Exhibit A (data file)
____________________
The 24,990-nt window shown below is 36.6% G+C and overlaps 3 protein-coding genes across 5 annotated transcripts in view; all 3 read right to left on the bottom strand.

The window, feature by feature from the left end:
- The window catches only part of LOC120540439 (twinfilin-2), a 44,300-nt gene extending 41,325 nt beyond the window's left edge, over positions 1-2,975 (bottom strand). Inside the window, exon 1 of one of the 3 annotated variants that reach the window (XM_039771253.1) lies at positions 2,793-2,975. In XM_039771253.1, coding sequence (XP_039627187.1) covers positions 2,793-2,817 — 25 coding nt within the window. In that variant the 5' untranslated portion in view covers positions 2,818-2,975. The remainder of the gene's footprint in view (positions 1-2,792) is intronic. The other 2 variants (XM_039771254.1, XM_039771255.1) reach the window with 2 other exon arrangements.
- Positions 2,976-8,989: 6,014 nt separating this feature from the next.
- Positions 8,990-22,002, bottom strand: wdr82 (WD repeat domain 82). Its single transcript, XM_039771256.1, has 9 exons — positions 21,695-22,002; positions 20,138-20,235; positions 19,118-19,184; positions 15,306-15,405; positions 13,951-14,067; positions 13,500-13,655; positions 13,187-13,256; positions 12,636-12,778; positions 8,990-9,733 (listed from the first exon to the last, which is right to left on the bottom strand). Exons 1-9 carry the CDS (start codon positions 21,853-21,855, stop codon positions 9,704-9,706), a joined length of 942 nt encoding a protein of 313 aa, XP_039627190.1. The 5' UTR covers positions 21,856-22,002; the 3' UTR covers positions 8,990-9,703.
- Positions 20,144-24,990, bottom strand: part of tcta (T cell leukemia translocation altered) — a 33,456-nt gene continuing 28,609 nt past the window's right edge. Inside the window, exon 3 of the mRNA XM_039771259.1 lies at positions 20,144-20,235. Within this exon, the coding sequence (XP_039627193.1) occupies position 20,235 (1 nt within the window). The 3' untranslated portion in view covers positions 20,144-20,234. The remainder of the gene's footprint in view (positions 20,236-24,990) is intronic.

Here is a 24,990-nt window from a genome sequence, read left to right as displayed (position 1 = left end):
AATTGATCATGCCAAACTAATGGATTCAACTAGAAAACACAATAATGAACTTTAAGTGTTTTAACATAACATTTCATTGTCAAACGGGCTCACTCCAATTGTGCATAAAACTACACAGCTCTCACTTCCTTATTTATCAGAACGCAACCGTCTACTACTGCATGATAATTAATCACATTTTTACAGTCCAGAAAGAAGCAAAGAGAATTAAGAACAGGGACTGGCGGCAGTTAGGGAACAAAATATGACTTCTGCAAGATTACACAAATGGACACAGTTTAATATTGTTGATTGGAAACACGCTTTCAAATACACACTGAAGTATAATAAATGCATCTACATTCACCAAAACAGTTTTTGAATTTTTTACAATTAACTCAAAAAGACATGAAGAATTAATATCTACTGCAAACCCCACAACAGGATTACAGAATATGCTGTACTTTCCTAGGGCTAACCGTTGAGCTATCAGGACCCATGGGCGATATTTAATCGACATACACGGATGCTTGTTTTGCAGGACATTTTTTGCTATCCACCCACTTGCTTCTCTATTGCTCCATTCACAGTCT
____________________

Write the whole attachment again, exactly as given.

The 24,990-nt window shown below is 36.6% G+C and overlaps 3 protein-coding genes across 5 annotated transcripts in view; all 3 read right to left on the bottom strand.

The window, feature by feature from the left end:
- The window catches only part of LOC120540439 (twinfilin-2), a 44,300-nt gene extending 41,325 nt beyond the window's left edge, over positions 1-2,975 (bottom strand). Inside the window, exon 1 of one of the 3 annotated variants that reach the window (XM_039771253.1) lies at positions 2,793-2,975. In XM_039771253.1, coding sequence (XP_039627187.1) covers positions 2,793-2,817 — 25 coding nt within the window. In that variant the 5' untranslated portion in view covers positions 2,818-2,975. The remainder of the gene's footprint in view (positions 1-2,792) is intronic. The other 2 variants (XM_039771254.1, XM_039771255.1) reach the window with 2 other exon arrangements.
- Positions 2,976-8,989: 6,014 nt separating this feature from the next.
- Positions 8,990-22,002, bottom strand: wdr82 (WD repeat domain 82). Its single transcript, XM_039771256.1, has 9 exons — positions 21,695-22,002; positions 20,138-20,235; positions 19,118-19,184; positions 15,306-15,405; positions 13,951-14,067; positions 13,500-13,655; positions 13,187-13,256; positions 12,636-12,778; positions 8,990-9,733 (listed from the first exon to the last, which is right to left on the bottom strand). Exons 1-9 carry the CDS (start codon positions 21,853-21,855, stop codon positions 9,704-9,706), a joined length of 942 nt encoding a protein of 313 aa, XP_039627190.1. The 5' UTR covers positions 21,856-22,002; the 3' UTR covers positions 8,990-9,703.
- Positions 20,144-24,990, bottom strand: part of tcta (T cell leukemia translocation altered) — a 33,456-nt gene continuing 28,609 nt past the window's right edge. Inside the window, exon 3 of the mRNA XM_039771259.1 lies at positions 20,144-20,235. Within this exon, the coding sequence (XP_039627193.1) occupies position 20,235 (1 nt within the window). The 3' untranslated portion in view covers positions 20,144-20,234. The remainder of the gene's footprint in view (positions 20,236-24,990) is intronic.

Here is a 24,990-nt window from a genome sequence, read left to right as displayed (position 1 = left end):
AATTGATCATGCCAAACTAATGGATTCAACTAGAAAACACAATAATGAACTTTAAGTGTTTTAACATAACATTTCATTGTCAAACGGGCTCACTCCAATTGTGCATAAAACTACACAGCTCTCACTTCCTTATTTATCAGAACGCAACCGTCTACTACTGCATGATAATTAATCACATTTTTACAGTCCAGAAAGAAGCAAAGAGAATTAAGAACAGGGACTGGCGGCAGTTAGGGAACAAAATATGACTTCTGCAAGATTACACAAATGGACACAGTTTAATATTGTTGATTGGAAACACGCTTTCAAATACACACTGAAGTATAATAAATGCATCTACATTCACCAAAACAGTTTTTGAATTTTTTACAATTAACTCAAAAAGACATGAAGAATTAATATCTACTGCAAACCCCACAACAGGATTACAGAATATGCTGTACTTTCCTAGGGCTAACCGTTGAGCTATCAGGACCCATGGGCGATATTTAATCGACATACACGGATGCTTGTTTTGCAGGACATTTTTTGCTATCCACCCACTTGCTTCTCTATTGCTCCATTCACAGTCT